With an expanding global population, increasing amounts of greenhouse gases, and growing industrialization around the world, we need to take action to secure a stable future for our environment. That’s why we’re supporting and reporting on policies that will help increase education and awareness about environmental problems and solutions.
Proposals from the Government
Where Lead Emissions from Aircraft Engines Will Lead Us
This report investigated how much of an impact lead emissions from aircraft engines have on the people living near airports, the demographics of this area, and the quality of the air they breathe. Aircraft engines that use lead have been estimated to be “the largest single source of lead to air in the US.” With existing data that already exists that demonstrate how lead poisoning affects children (i.e., autism and lower IQ scores), it becomes vital for the EPA to determine if measures must be taken with these types of airplanes and the airports they use. According to the report’s findings, enough evidence was presented to “conclude that emissions of the lead air pollutant from engines in covered aircraft cause or contribute to the lead air pollution that may reasonably be anticipated to endanger public health and welfare.” We at The Terra Project support this finding and look forward to the steps that will be taken next to mitigate this problem. Comments can be left until January 17, 2023.
Photo Credit: AVweb
New Guidelines for Microwave Construction
This proposal discusses the benefits of using new guidelines when constructing microwaves. With the industry net present value estimated to change from -$34.3 million to no change at all, the Department of Energy (DOE) states that “the proposed standards would result in estimated national energy savings of 0.06 quads FFC, the equivalent of the electricity use of 1.6 million homes in one year.” We at The Terra Project support this proposed rule and encourage supporters to leave a comment by October 24, 2022.
Photo Credit: Ethical Consumer
Household Consumer Clothes Dryers
New and amended standards are being proposed by the DOE that would substantially conserve energy, with a net benefit amount of up to $1,752 million per year. “The standards are projected to result in estimated national energy savings of 3.11 quads, the equivalent of the electricity consumption of 78 million residential homes in one year.” To support this proposal, comments can be left from the public by October 24, 2022.
Photo Credit: Whirlpool
This proposal addresses new regulations manufacturers would have to follow to lower the emission of greenhouse gases from these furnaces. The DOE estimates that “the proposed standards would result in cumulative emission reductions (over the same period as for energy savings) of 363 million metric tons (“Mt”) of carbon dioxide (“CO 2 ”), 0.8 million tons of nitrogen oxides (“NO X ”), and 5.1 million tons of methane (“CH 4 ”).” Comments can be left by September 6, 2022.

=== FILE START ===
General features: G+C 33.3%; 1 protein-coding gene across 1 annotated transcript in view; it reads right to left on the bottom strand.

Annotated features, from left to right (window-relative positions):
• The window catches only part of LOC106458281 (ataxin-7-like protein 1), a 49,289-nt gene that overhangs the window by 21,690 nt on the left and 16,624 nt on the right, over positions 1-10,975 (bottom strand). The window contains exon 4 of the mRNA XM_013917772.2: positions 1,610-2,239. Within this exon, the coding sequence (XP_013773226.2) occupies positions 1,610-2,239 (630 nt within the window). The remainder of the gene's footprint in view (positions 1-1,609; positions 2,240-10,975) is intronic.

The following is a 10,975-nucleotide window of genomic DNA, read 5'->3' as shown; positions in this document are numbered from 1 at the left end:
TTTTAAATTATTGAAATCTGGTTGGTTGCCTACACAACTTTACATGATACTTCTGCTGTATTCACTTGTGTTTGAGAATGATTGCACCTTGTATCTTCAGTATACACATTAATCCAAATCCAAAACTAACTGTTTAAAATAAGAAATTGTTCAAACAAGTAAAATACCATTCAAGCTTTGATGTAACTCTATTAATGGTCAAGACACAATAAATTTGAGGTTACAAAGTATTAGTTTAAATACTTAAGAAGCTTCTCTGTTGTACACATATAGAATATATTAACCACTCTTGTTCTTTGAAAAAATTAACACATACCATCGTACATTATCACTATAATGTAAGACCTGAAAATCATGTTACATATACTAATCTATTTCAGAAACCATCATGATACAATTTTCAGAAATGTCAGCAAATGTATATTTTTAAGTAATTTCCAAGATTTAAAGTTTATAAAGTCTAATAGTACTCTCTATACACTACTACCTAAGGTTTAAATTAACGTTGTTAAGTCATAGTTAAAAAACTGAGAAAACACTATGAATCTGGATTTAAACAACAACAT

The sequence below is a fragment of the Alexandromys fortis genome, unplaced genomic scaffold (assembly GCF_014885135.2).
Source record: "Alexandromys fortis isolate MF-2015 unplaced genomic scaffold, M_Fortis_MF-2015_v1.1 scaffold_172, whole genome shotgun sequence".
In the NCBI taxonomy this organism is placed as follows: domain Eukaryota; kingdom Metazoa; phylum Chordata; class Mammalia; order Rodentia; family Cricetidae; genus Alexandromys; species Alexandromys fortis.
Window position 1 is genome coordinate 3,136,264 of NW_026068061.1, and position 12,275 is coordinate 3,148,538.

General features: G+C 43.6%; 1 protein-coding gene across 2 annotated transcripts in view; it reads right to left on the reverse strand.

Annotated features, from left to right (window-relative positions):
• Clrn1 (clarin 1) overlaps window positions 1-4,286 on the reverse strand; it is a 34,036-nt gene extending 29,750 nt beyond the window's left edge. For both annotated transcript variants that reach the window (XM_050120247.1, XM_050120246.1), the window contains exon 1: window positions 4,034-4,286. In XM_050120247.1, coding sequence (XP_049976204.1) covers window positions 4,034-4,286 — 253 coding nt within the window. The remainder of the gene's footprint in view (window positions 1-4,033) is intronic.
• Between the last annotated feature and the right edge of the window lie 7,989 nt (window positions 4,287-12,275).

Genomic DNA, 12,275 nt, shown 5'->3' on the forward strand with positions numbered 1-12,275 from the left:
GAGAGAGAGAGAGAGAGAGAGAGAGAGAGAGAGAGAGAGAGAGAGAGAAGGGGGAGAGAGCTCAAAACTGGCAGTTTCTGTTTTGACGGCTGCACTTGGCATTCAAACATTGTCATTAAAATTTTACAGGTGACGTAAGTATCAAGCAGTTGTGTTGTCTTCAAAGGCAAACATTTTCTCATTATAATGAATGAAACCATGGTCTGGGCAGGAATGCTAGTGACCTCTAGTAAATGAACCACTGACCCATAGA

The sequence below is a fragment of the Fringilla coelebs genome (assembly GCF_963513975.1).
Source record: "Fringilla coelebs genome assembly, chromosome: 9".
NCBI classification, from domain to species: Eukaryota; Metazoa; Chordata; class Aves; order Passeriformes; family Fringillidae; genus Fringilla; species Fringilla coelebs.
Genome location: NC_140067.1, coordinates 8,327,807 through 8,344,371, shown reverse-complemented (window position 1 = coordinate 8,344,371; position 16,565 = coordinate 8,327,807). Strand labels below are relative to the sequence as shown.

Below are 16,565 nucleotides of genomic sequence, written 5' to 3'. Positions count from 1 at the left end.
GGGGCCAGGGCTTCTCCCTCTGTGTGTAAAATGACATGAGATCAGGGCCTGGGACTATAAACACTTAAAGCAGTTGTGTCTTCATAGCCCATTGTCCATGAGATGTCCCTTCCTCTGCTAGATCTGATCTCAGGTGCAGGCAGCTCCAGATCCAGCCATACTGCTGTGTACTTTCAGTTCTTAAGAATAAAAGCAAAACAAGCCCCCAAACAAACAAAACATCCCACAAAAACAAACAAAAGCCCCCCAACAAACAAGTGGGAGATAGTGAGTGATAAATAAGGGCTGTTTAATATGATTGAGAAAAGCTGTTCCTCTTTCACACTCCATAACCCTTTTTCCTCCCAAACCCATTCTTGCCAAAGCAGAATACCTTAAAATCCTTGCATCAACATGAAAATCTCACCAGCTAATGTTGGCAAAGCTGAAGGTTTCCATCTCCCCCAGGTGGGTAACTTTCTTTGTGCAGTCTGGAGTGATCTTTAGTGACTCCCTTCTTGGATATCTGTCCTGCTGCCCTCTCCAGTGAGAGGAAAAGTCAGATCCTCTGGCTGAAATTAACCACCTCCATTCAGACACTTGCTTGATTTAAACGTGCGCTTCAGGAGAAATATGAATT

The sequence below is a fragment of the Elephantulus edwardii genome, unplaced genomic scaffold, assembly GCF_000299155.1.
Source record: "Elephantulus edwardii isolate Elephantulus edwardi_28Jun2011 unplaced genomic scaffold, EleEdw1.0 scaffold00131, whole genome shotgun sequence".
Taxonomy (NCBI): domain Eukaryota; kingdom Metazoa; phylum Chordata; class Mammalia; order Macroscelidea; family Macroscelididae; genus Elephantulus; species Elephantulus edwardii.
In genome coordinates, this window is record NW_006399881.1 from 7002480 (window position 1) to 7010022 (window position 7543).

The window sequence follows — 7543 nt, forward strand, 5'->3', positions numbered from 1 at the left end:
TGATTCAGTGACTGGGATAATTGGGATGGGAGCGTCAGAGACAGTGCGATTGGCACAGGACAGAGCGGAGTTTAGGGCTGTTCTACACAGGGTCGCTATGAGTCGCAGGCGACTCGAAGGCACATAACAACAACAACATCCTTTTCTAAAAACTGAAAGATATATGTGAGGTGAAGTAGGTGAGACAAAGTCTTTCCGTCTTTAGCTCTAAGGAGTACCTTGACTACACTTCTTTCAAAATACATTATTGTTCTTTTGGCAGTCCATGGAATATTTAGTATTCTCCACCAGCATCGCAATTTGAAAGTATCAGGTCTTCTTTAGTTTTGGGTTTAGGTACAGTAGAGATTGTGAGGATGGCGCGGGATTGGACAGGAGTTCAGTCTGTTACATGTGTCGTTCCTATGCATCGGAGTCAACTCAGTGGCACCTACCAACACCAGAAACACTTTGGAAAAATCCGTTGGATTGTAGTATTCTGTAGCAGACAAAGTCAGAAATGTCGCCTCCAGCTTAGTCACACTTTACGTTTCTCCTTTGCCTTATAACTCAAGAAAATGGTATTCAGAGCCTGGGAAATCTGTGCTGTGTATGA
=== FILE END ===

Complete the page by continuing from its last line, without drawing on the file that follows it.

Request for One-Time Reports on Extreme Weather Vulnerability Assessments
This proposal seeks “a greater understanding of actions to assess the vulnerabilities of jurisdictional transmission assets and operations to extreme weather events.” In other words, it is asking transmission providers (any public utility that owns, operates, or controls facilities that are used for electric energy transmission in interstate commerce) to provide information on “the policies and processes they employ, or plan to employ, for determining the scope of extreme weather vulnerability assessments.” The information that is collected from all these providers will then be used to address the projected risks of future widespread blackouts like Texas and the South-Central United States experienced in February 2021 during Winter Storm Uri. Comments are open for submission until August 30, 2022.
Photo Credit: NASA/JPL-Caltech/NOAA/USGS
Greenhouse Gas Emission Measure
This proposal was posted by the Federal Highway Administration (FHWA) to align with its net zero targets and would assist the United States in confronting the increasingly urgent climate crisis. Documented billion-dollar weather and climate disasters since 1980 have spurred the FHWA to reduce global greenhouse gas (GHG) emissions by lowering climate-related risks to communities. Their proposal involves creating “environmental sustainability benefits by supporting more informed choices about transportation investments and other policies to help achieve net-zero emissions economy-wide by 2050.” The measure would require state departments of transportation and metropolitan planning organizations to establish targets appropriate for their communities and establish a method for the measurement and reporting of GHG emissions biennially. Comments can be left until October 13, 2022.
Photo Credit: ArchDaily
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